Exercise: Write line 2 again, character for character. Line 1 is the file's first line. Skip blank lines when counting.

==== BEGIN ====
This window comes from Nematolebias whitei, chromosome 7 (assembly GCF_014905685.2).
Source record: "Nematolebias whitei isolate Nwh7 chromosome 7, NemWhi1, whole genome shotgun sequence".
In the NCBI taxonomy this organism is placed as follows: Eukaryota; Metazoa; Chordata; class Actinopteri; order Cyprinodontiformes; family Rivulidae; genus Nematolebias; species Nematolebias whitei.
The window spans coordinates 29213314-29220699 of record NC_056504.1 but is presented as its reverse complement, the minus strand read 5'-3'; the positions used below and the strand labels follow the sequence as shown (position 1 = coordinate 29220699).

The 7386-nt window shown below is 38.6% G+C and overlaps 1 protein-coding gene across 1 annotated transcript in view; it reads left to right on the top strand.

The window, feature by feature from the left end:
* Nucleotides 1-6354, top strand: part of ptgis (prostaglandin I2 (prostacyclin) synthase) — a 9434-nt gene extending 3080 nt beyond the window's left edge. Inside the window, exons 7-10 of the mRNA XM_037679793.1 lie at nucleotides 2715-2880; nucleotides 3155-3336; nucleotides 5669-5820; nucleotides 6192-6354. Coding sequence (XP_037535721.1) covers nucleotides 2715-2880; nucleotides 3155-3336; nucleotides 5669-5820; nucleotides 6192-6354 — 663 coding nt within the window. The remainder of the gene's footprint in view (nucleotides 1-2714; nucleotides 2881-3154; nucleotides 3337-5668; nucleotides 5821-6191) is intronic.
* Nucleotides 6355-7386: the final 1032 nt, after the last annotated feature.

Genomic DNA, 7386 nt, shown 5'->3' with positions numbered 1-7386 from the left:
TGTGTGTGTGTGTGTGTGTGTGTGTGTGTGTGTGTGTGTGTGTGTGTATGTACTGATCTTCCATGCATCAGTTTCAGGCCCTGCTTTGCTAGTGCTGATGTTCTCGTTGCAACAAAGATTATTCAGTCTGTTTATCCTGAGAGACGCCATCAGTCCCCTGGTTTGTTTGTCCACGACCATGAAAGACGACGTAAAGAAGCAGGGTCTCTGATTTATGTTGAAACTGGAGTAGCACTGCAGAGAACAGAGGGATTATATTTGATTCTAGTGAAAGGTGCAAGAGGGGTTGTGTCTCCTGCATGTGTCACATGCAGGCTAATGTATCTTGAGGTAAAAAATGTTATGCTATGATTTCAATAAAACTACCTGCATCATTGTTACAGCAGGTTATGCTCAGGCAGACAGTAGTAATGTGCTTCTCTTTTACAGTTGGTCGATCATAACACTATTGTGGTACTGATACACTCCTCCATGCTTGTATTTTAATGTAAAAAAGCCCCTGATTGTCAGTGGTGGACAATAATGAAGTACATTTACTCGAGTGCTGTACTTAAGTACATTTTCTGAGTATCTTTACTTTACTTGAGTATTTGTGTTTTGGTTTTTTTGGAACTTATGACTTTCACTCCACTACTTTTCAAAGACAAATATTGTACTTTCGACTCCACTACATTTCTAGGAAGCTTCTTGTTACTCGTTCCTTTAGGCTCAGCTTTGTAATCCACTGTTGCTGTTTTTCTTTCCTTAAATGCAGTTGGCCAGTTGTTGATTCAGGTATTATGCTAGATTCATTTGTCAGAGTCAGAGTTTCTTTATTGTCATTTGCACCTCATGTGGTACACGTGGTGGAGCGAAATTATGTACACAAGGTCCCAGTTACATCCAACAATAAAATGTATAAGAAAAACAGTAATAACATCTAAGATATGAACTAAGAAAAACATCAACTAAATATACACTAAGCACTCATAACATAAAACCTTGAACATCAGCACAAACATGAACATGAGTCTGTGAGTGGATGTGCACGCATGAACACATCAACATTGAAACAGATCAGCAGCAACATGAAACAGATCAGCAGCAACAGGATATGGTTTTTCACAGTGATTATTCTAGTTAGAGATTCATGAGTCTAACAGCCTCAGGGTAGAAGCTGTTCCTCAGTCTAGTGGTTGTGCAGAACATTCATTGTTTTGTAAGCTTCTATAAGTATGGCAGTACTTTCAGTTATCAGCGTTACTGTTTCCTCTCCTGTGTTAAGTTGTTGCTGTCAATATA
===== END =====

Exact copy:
Source record: "Nematolebias whitei isolate Nwh7 chromosome 7, NemWhi1, whole genome shotgun sequence".